Sunday, December 27, 2020

Telegraph, Steamships & the Mail - Postal History Sunday

Our last Postal History Sunday of the year!  It's Winter and you don't have anything better to do that have a hot chocolate, put on the fuzzy bunny slippers, curl up in a blanket and read about something that might just be new to you!

Well - even if you DO have something better to do, this Postal History Sunday post is still here for you when you're ready.  It's part of the benefit of asynchronous communication.  And, speaking of types of communication - that's where today's post is taking us!

Today's featured item was mailed in Zurich, Switzerland to Aarau (also in Switzerland) on November 30, 1860.  

This is a blue folded letter sheet with pre-printed content on the inside.  The outside was addressed with a pre-printed label, which is not something I've seen very often from this period in time.  The label was clearly cut from another sheet of paper and somehow glued to the wrapper.

This is another example of "printed matter."  If you'll recall, printed matter could not be sealed - and this item has no wax or other seal on it.  This was done so the postal clerks could check to be sure the rules were followed for the special rates given to this type of mail.  

This rate was 5 rappen (or 5 centimes) for domestic mail in Switzerland.  But, just to show you I don't always find the answers right away - I can't find actual beginning and ending dates for printed matter rates in Switzerland prior to 1862, when the rates were 2 centimes up to 15 grams and 5 centimes up to 60 grams.  At this point, I can only confirm that 5 centimes was a printed matter rate in 1860.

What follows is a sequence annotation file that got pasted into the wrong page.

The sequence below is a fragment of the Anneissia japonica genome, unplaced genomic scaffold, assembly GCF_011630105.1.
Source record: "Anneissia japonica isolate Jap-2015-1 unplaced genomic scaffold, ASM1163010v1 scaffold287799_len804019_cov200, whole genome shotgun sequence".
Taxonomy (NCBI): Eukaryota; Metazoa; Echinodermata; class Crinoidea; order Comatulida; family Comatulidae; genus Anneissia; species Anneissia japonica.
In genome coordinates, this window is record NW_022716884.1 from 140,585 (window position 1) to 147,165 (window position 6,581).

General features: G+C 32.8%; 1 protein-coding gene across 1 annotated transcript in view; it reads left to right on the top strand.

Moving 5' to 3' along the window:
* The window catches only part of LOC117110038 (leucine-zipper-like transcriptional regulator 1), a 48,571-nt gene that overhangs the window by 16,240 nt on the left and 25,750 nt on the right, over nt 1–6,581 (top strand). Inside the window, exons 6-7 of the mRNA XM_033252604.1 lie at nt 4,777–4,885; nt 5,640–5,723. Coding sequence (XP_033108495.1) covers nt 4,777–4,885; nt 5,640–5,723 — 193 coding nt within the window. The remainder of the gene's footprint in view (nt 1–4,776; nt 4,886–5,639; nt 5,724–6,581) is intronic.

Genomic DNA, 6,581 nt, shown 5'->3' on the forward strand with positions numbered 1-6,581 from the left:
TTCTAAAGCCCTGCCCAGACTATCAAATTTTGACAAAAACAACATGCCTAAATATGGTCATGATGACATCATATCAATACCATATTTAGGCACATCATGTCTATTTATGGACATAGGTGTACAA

But, this won't stop me!  I'm always up to learn more and there's a fun story to tell even without that knowledge.

The label states that the contents are a Telegraphic Market Report from Perret, Schutz & Bertsche in New Orleans and Mobile.  The report is mediated or forwarded by Hans Voegeli in Zurich.

The contents, printed on the other side of this piece of paper are in German and are shown below (you can click on the image to see a larger version):

My rough translation follows:

The reports of impending signs in the European money market interacted here, and prices are accordingly (various numbers) the political turmoil in the country is generally very demanding and may have contributed to your results.

We note Liverpool Middling
Freight: to Liverpool
Course: London nominal
Weekly feeds up to and including 60,000 bale today
Sells for the week up to and including 42,000 bales today
shipments of the week: to Liverpool 36,000 bales

The uncertain status of the exchange rate paralyzed the market,and caused further pressure on prices so that they can be regarded as nominal.
The rivers are on the rise and shipping is back in full swing. 

There are all kinds of interesting tidbits of information in this short report that most likely is referencing bales of cotton.  Clearly, the news of the tensions between the states was worthy of mention to all who might be interested in the economic impact.  And, limitations to transport of cotton (low river levels on the Mississippi especially) would also be pertinent information to those who might be interested in cotton that came via New Orleans.

For those who might be interested - the process of loading large cotton bales onto the paddle wheel steamers on the Mississippi was quite a process.  Sometimes implementing a chute to drop bales from the surrounding bluffs down to the river level.  This article by historian, Rufus Ward, gives a nice summary.

More to this Story - How the Information Got to Switzerland

I would like to call your attention to two things printed on this item: